LAWRENCEVILLE - What is the Fourth of July without picnic blankets and barbecues, patriotic music and, last but not least, fireworks?
By all means get your sparkle on this year, but take a few extra precautions to protect children and property, too. In a typical year in the United States, fireworks on July 4 cause more outdoor fires than all other causes combined, said Lt. Thomas Rutledge, spokesman for the Gwinnett County Fire Department.
Injuries can also occur without careful use, although fireworks-related injuries have decreased steadily since 1976 - from 38 to 4 per 100,000 pounds of fireworks consumed, according to the National Council on Fireworks Safety.
Across the country, 45 states now allow fireworks in some form. Last year, a change in state law allowed Georgia youngsters to fire up sparklers and some other novelty fireworks for the first time. The lifted restrictions didn't result in any increases in reported fires or injuries over the 2005 Fourth of July weekend in Gwinnett, Rutledge said.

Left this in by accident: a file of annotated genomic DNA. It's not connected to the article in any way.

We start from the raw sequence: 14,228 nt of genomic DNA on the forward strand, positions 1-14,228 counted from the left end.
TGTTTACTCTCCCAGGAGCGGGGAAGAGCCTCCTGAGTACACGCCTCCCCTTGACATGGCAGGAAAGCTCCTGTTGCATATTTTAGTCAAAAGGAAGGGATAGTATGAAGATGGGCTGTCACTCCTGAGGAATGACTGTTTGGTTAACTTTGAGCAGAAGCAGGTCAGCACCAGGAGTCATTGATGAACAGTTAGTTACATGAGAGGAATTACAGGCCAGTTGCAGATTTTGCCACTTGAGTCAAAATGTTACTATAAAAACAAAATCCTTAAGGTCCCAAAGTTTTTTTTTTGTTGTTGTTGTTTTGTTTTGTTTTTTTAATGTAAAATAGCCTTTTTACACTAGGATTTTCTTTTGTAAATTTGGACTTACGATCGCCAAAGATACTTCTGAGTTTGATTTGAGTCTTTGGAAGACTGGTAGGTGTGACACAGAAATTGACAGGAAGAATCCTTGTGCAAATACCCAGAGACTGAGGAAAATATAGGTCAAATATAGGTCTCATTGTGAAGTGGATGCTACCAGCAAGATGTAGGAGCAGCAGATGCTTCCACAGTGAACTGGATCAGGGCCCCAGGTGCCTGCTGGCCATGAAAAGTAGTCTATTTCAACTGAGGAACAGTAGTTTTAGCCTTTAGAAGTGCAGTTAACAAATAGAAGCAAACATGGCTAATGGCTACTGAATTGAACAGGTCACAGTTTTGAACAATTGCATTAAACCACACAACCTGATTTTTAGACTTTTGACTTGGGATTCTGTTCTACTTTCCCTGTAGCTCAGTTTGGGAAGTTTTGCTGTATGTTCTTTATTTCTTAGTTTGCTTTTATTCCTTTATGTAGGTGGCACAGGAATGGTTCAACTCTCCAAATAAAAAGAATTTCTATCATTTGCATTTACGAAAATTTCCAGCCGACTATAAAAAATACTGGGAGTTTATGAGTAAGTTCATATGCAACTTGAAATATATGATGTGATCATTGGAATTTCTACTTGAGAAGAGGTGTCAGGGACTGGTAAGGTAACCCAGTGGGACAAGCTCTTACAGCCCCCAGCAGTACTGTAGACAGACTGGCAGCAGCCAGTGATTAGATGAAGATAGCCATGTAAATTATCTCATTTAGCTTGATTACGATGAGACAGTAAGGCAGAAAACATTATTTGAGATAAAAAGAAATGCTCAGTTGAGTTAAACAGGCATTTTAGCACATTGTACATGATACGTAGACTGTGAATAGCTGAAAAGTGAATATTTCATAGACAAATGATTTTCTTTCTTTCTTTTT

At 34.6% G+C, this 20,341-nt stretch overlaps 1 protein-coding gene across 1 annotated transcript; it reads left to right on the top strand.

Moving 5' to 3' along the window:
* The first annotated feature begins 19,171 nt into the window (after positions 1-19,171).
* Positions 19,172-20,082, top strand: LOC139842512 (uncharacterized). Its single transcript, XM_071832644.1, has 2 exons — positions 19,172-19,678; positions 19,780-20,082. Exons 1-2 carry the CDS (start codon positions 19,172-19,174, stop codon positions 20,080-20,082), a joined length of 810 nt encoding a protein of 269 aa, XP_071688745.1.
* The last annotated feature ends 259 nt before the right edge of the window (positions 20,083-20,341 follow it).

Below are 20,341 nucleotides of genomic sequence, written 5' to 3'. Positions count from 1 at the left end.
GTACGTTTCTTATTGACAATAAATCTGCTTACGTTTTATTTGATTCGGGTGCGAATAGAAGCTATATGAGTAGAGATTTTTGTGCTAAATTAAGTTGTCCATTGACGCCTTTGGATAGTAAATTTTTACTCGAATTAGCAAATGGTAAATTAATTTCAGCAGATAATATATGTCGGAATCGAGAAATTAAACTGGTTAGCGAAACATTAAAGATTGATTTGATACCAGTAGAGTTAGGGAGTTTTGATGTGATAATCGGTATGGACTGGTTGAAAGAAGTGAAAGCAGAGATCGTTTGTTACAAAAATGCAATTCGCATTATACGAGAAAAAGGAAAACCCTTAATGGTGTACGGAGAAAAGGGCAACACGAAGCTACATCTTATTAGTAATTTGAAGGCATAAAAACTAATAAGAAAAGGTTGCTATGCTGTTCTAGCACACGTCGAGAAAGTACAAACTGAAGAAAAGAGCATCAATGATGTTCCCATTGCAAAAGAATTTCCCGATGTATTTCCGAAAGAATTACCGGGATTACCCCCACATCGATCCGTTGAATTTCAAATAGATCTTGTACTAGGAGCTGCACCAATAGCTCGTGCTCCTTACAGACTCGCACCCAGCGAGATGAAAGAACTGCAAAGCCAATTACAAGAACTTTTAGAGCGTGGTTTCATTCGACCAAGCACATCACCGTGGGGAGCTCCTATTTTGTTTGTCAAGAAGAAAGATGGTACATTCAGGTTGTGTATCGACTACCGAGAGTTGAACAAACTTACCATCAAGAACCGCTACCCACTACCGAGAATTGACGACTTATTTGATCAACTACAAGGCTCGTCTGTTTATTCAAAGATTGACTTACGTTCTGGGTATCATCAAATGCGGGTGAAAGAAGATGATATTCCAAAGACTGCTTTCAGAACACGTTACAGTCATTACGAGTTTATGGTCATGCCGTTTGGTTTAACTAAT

Nonetheless, fireworks still give some people the jitters. Bobbie Bunch, a Stone Mountain mother of four boys ages 20, 16, 15 and 9, said she won't let her younger kids use them.
"I'm scared of them myself, so I wouldn't want them to handle them," Bunch said. "It's something I guess a kid would think was exciting, but as an adult, I just look at the stuff that could happen."
Almost all sparkling, smoking or noisemaking fireworks are considered OK under Georgia law, as long as they don't explode or shoot up into the air. Legal fireworks include fountains, sparklers, smoke balls, snakes, ground spinners, pinwheels and most novelty fireworks including crackling ground items.
If you desire anything fancier, it's best to leave the show to professionals, Rutledge said. That's the safest way to enjoy the sights and sounds with the least danger to yourself or others.